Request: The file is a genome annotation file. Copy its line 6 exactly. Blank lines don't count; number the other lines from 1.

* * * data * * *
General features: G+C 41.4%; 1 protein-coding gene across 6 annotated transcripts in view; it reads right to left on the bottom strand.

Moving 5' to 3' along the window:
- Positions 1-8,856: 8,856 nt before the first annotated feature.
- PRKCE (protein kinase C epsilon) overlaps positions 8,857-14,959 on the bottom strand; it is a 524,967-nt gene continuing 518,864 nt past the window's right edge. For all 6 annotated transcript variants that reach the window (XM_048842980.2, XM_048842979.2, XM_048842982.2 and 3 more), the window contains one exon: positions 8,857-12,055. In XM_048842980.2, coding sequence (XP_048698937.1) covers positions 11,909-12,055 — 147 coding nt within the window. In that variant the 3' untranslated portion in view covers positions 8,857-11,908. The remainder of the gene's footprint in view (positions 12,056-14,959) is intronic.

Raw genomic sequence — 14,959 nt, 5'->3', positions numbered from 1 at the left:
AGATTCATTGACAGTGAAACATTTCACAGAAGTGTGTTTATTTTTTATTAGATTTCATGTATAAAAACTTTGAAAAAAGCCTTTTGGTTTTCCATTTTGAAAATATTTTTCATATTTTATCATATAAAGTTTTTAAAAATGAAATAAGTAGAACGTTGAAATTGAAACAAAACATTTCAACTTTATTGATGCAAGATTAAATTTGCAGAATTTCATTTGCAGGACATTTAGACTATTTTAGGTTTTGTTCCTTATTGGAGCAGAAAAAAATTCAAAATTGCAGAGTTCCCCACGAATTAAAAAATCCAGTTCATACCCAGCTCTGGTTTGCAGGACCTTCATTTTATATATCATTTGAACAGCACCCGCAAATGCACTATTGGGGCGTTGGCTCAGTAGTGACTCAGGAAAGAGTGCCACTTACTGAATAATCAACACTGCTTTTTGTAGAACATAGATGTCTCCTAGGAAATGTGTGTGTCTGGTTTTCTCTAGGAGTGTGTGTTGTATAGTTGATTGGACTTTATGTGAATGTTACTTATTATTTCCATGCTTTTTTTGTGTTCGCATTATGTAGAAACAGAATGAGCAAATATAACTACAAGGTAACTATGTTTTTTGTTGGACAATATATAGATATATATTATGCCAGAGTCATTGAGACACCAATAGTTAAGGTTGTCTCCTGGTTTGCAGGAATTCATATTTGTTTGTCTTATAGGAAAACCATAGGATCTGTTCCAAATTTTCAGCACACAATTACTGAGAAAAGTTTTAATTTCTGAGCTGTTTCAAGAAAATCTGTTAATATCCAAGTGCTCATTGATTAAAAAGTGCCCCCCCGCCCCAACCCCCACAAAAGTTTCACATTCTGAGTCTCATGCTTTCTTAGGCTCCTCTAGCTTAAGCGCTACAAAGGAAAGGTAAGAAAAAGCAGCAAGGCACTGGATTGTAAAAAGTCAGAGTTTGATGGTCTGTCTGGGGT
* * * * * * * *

AGATTCATTGACAGTGAAACATTTCACAGAAGTGTGTTTATTTTTTATTAGATTTCATGTATAAAAACTTTGAAAAAAGCCTTTTGGTTTTCCATTTTGAAAATATTTTTCATATTTTATCATATAAAGTTTTTAAAAATGAAATAAGTAGAACGTTGAAATTGAAACAAAACATTTCAACTTTATTGATGCAAGATTAAATTTGCAGAATTTCATTTGCAGGACATTTAGACTATTTTAGGTTTTGTTCCTTATTGGAGCAGAAAAAAATTCAAAATTGCAGAGTTCCCCACGAATTAAAAAATCCAGTTCATACCCAGCTCTGGTTTGCAGGACCTTCATTTTATATATCATTTGAACAGCACCCGCAAATGCACTATTGGGGCGTTGGCTCAGTAGTGACTCAGGAAAGAGTGCCACTTACTGAATAATCAACACTGCTTTTTGTAGAACATAGATGTCTCCTAGGAAATGTGTGTGTCTGGTTTTCTCTAGGAGTGTGTGTTGTATAGTTGATTGGACTTTATGTGAATGTTACTTATTATTTCCATGCTTTTTTTGTGTTCGCATTATGTAGAAACAGAATGAGCAAATATAACTACAAGGTAACTATGTTTTTTGTTGGACAATATATAGATATATATTATGCCAGAGTCATTGAGACACCAATAGTTAAGGTTGTCTCCTGGTTTGCAGGAATTCATATTTGTTTGTCTTATAGGAAAACCATAGGATCTGTTCCAAATTTTCAGCACACAATTACTGAGAAAAGTTTTAATTTCTGAGCTGTTTCAAGAAAATCTGTTAATATCCAAGTGCTCATTGATTAAAAAGTGCCCCCCCGCCCCAACCCCCACAAAAGTTTCACATTCTGAGTCTCATGCTTTCTTAGGCTCCTCTAGCTTAAGCGCTACAAAGGAAAGGTAAGAAAAAGCAGCAAGGCACTGGATTGTAAAAAGTCAGAGTTTGATGGTCTGTCTGGGGT